Since stampeding onto the Ottawa Fringe scene in 2015, Margo MacDonald’s The Elephant Girls has gone on to see great success with audiences in both Canada and the UK. With another month long tour planned to England this coming April, company Parry Riposte show no signs of stopping this momentum any time soon. Getting your tickets in advance is highly recommended given the production’s penchant for selling out and while it is here at undercurrents until the 18th, who knows when it will be back in Ottawa again!
Admittedly, this is my fourth time seeing this show (twice at the Ottawa Fringe in 2015 and once at the Ottawa Fringe holdover), having become a huge fan immediately after I saw it the first time, so I was most interested to see how the piece has developed since my last time seeing it. You can read my original review here (you’ll have to scroll down a bunch, sorry) because, to be quite frank, many of my thoughts and feelings towards this piece have not much changed. There are certainly some new additions to the text which I had not seen in the previous productions (for example: the story with Edith and her broken fingers) and they are expertly woven into the text adding more depth and colour to the character of Maggie Hale and her story.
The other characters MacDonald portrays feel ‘lived in’ and familiar now, like Babyface Bertha and Diamond Alice herself, which makes the storytelling more dynamic than it has been in previous iterations. There is no doubting MacDonald’s skills as an actor (her accent work is superb and her face is expressive, present, and varied for each character) and overall the production is a showcase of her ability to deliver a really engaging narrative. Though the movement in this piece is very minimal, the attitude and expression that MacDonald has built into the performance help to make up for this.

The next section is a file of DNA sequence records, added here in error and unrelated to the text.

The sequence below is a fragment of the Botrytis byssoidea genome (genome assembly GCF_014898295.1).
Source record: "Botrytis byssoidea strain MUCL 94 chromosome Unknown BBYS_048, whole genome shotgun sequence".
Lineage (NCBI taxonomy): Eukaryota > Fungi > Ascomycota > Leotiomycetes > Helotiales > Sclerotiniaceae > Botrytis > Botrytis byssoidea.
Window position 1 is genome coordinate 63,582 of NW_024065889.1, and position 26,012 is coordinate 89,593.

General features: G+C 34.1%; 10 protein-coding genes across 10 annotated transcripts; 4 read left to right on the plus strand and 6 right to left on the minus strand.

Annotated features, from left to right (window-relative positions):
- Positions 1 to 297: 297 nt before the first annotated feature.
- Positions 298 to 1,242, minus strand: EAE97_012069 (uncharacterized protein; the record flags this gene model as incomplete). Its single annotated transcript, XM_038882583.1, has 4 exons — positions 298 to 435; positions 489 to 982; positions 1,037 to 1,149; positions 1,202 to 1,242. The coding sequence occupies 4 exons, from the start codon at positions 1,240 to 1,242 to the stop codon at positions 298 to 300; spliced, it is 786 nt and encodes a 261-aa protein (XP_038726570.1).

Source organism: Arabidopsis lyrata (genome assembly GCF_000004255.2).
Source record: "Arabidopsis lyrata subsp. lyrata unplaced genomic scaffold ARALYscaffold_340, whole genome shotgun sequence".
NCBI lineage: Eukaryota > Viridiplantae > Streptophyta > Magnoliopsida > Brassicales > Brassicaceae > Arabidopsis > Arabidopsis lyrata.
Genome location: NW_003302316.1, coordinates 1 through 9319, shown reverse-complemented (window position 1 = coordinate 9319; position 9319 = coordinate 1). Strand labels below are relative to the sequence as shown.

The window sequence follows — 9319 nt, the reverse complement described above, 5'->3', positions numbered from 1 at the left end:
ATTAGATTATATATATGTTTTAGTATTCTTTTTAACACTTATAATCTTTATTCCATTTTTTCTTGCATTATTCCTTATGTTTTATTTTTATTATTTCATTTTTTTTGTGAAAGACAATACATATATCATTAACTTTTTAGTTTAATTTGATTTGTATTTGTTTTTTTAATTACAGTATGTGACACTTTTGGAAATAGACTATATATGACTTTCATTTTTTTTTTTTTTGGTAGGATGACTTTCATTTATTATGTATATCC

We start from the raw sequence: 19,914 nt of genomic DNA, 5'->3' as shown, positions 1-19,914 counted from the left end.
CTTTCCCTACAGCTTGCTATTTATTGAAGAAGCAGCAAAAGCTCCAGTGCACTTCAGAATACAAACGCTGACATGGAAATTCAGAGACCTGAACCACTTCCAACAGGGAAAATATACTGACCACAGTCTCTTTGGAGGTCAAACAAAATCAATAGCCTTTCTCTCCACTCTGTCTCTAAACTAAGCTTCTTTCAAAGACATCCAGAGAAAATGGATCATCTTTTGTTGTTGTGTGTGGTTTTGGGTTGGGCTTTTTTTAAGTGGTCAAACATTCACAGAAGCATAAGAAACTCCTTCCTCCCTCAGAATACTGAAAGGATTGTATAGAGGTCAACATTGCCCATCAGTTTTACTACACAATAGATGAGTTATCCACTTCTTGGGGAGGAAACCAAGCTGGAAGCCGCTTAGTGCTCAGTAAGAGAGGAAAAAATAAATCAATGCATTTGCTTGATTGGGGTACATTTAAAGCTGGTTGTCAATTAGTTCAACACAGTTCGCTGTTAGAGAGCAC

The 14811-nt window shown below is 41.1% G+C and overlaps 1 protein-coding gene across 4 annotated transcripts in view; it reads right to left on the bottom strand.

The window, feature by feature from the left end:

Now, though, my only qualm is that after my fourth time seeing The Elephant Girls I feel as though some of the magic has been lost for me. While I love the exploration of female sexuality and power; and the androgyny of Maggie as a character, I don’t feel as though I’ve left the performance this time around with any new insight about the material as a whole. Ideally, a well layered piece of art will reveal more and more of its nuances each time it’s viewed by an individual. It’s often why you hear people describe their favourite books as being their favourite precisely because each time they read it they find something new and exciting to them. I think, in this regard, The Elephant Girls falls a little short. However, I am also willing to recognize that I am probably part of only a handful of people who can say they’ve seen this show more than twice (I’m telling you: tickets are a hot commodity!).
This show is definitely worth checking out if not for the great storytelling then for MacDonald’s portrayal of one bad ass chick pulled, no doubt, from the proverbial depths of the male dominated British history books. Playing until February 18th as part of the undercurrents Theatre Festival, show times and ticket information can be found here.